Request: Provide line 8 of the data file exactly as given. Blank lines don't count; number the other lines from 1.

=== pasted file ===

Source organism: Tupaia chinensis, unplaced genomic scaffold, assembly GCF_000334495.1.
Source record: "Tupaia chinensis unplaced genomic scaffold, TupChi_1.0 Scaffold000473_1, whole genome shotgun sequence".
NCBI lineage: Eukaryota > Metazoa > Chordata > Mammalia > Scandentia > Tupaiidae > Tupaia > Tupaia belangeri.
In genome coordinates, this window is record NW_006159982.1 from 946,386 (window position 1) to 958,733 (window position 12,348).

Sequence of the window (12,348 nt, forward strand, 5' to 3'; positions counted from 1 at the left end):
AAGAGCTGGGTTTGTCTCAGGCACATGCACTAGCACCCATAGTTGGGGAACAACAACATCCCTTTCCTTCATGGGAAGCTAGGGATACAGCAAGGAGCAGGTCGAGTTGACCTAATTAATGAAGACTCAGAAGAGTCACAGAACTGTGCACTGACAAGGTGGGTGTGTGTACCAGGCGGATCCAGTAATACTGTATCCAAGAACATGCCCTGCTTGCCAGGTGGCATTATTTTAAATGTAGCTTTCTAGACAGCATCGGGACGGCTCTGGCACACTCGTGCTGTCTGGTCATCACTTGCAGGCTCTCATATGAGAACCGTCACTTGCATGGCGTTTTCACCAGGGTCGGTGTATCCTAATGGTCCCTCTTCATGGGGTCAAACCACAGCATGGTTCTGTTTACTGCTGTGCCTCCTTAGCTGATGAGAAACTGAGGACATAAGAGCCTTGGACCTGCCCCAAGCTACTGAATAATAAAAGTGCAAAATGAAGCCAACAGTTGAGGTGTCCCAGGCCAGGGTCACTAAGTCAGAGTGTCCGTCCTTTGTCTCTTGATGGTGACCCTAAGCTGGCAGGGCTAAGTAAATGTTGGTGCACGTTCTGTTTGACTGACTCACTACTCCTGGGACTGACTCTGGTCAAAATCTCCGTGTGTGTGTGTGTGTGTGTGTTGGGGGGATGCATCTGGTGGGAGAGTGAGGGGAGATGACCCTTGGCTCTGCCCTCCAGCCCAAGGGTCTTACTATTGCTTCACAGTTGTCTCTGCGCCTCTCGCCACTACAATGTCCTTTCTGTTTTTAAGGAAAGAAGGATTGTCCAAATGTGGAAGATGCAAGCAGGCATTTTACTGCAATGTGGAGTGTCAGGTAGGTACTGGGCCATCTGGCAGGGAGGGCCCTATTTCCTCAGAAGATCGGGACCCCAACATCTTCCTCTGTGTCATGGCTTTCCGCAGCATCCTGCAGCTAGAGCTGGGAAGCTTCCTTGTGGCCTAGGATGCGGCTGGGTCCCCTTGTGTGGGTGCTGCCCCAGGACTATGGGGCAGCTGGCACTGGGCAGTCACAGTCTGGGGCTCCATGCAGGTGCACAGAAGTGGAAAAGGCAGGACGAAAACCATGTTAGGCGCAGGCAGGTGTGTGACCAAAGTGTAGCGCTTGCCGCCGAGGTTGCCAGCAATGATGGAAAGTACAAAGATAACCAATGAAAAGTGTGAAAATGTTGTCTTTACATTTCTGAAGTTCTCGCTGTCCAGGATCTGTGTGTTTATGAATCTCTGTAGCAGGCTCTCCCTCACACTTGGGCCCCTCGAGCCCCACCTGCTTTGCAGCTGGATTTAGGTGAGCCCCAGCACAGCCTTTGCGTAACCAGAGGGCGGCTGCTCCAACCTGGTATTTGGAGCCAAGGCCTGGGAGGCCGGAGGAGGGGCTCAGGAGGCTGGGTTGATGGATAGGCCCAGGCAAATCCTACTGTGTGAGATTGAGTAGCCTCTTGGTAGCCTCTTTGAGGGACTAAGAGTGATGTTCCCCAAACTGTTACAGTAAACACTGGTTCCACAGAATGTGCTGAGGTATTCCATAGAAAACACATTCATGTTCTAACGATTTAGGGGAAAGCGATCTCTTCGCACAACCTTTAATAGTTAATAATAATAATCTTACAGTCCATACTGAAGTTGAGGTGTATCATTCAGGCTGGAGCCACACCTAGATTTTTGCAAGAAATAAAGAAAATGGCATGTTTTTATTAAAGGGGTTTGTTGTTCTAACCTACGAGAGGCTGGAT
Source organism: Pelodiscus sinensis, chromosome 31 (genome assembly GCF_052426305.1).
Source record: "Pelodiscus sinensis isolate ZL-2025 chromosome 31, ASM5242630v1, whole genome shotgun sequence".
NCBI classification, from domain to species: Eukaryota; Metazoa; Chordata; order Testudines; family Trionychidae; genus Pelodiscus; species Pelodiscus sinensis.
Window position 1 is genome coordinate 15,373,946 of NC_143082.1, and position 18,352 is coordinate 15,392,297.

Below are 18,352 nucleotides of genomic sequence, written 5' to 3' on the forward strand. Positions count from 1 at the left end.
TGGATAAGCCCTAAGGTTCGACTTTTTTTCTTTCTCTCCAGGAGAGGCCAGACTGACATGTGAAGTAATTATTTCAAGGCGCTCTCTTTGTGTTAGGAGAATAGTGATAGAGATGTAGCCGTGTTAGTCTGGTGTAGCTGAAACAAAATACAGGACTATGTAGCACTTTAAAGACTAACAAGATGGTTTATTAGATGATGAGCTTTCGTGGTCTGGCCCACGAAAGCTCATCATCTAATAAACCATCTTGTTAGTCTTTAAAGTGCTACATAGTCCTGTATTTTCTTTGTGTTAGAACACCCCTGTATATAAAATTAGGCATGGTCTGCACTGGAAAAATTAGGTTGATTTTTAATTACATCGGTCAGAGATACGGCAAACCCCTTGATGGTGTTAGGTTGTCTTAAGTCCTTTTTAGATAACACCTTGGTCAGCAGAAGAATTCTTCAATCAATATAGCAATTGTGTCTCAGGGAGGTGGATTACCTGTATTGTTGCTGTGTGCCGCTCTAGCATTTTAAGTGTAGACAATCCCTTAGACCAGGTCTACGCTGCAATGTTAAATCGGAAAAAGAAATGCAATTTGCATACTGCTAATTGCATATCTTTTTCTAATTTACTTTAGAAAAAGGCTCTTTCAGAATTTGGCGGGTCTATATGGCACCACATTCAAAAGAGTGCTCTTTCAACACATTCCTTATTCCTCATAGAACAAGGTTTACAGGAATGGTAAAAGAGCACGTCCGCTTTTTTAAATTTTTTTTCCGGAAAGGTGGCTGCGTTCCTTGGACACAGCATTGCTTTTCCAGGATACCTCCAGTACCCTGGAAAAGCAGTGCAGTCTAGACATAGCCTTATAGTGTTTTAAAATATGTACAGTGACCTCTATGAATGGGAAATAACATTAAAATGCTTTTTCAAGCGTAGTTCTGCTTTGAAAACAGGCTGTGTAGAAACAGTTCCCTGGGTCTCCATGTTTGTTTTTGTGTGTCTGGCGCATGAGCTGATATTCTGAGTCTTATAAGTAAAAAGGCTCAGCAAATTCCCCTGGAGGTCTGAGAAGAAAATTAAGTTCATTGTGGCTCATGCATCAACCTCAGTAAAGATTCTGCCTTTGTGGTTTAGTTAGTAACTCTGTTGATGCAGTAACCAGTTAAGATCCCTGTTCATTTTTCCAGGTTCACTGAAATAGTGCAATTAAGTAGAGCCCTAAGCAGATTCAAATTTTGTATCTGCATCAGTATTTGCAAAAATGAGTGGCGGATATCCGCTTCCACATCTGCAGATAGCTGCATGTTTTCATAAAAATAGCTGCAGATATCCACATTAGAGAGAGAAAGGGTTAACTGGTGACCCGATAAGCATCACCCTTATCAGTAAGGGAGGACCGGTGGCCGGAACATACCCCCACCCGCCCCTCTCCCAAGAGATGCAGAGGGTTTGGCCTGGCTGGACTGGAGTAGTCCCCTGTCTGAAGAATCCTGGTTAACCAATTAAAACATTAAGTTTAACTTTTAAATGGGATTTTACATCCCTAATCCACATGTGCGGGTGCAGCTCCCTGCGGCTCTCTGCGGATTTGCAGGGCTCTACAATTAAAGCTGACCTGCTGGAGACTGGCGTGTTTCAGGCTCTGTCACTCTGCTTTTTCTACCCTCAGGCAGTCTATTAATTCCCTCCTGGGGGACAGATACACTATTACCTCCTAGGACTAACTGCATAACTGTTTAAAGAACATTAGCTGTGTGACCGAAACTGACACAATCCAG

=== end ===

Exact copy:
Source record: "Pelodiscus sinensis isolate ZL-2025 chromosome 31, ASM5242630v1, whole genome shotgun sequence".